ROSE MclVER DIARY: City of Angels
Curled up on the sofa in my Glen Eden Intermediate uniform. I spent countless rainy evenings calling out clues from the Listener crossword to my father. Ghosting in the letters of our suspected answers. I was more the “filler-inner” than the brains behind the operation. But at 11, I knew no greater crime than prematurely committing to an answer in solid ink only to get it wrong.
I have always been a hobbyist – crosswords. embroidery, jigsaws. Repetitive and some- what mundane activities give my naturally anxious mind great comfort. I could never have fathomed how well they would equip me to cope with 2020 and many months of entertaining myself at home.
Over the years. my arsenal of obsessive pastimes has grown. Most recently. I discovered a great passion for gardening. I inherited this from my maternal grandmother. whom I never met but whose green thumb was legendary.
I don’t share her ability for propagating cuttings. but back in March. when the lights of Hollywood went decidedly dark. I found that mulching every square inch of my bone-dry Californian garden and measuring out hardy succulents at attractive intervals scratched my orderly itch. It created tangible change that I could witness daily.
I also managed to grow a variety of herbs and vegetables. which made lining up at the local grocery store and trying to avoid the anti-mask maniacs lunging in my personal space a more infrequent venture.
When the Californian wildfires set in, I was reminded of my privilege for the umpteenth time this year. I had insurance. Shelter. A partner. My health. The list goes on, and acknowledging this remarkable fortune has become a daily ritual. An attempt to dilute guilt.
Living in America in 2020 has been surreal. Watching a nation reckoning with horrendous racial injustice and deeply warranted anger towards a malignant narcissist in the White House while coping with a terribly managed pandemic has felt at times unbearable.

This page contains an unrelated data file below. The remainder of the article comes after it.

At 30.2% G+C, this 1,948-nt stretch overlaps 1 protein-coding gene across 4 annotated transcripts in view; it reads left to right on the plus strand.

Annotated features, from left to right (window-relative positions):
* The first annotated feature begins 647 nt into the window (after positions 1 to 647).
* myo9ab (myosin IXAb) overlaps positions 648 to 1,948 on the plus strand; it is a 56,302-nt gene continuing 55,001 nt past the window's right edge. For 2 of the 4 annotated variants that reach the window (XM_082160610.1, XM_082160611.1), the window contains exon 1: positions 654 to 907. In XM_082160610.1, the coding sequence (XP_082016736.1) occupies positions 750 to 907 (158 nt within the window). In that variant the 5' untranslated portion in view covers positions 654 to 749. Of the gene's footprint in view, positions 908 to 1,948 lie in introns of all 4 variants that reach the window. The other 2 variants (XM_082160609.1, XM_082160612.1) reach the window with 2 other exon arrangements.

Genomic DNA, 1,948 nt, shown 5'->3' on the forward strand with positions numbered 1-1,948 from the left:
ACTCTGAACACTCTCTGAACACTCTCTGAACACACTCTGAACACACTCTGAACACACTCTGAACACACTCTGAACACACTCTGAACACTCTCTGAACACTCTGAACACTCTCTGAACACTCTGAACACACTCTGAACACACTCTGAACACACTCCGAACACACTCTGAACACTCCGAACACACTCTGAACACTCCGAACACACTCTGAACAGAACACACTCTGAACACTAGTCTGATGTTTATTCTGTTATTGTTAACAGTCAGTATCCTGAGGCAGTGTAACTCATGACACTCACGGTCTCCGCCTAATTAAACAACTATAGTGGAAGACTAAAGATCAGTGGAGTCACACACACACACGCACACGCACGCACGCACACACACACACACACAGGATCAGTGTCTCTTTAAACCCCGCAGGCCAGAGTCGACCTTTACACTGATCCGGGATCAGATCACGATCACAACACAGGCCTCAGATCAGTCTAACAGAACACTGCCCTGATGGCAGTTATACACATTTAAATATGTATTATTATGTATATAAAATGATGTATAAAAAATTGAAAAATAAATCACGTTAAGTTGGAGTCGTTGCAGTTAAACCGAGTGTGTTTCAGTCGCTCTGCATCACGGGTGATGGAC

I was unable to travel back to Aotearoa because of visa-processing issues, but watching New Zealand’s response to the virus filled me with pride- I’ve never had more friends ask about my home country. I am keenly aware that I am able to write all this from a comfortable armchair overlooking a lovely suburban basin in East LA. To even begin to understand what marginalised populations have experienced this year is for another essay by a far more educated columnist. In a year when we all learned it was safer to stay home, the wildfires pushed us indoors. Close the windows. Keep out the smoke – and the virus. Keep out the conflict.
This year has bred anxiety like some have never known. These days I am grateful for my established relationship with the fight-or-
flight response. I’ve worked with brillant therapists, I am medicated. I have coping strategies. I am in a longstanding arm-wrestle with the reality that nothing is certain and our capacity to control anything is profoundly limited. The lessons given by the garden in this respect have been deeply healing.
I am particularly appreciative for beginning the year with a wonderful job, on a TV show just released on Hulu here in the US called ‘Woke’. A dramedy based on a real incident in creator Keith Knight’s life, it deals with police brutality, race, black artistry and lingering trauma while showcasing the style and humour of the writers and lead actors. It is an honour to be a part of such a
relevant and nuanced series and I look forward to Kiwi audiences seeing it soon.
Till then, much aroha from a complicated wee pocket of the globe here in California.
Auckland-born Rose McIver began her screen acting career as a child in the early 1990s. Her recent roles include the NZ movie ‘Daffodils’ and the US series ‘iZombie’.
Transcribed by Stéphanie (rosemciversource.net/mciver-rose.org) from the scan of ‘The Listener‘ magazine (New Zealand) of October 2020.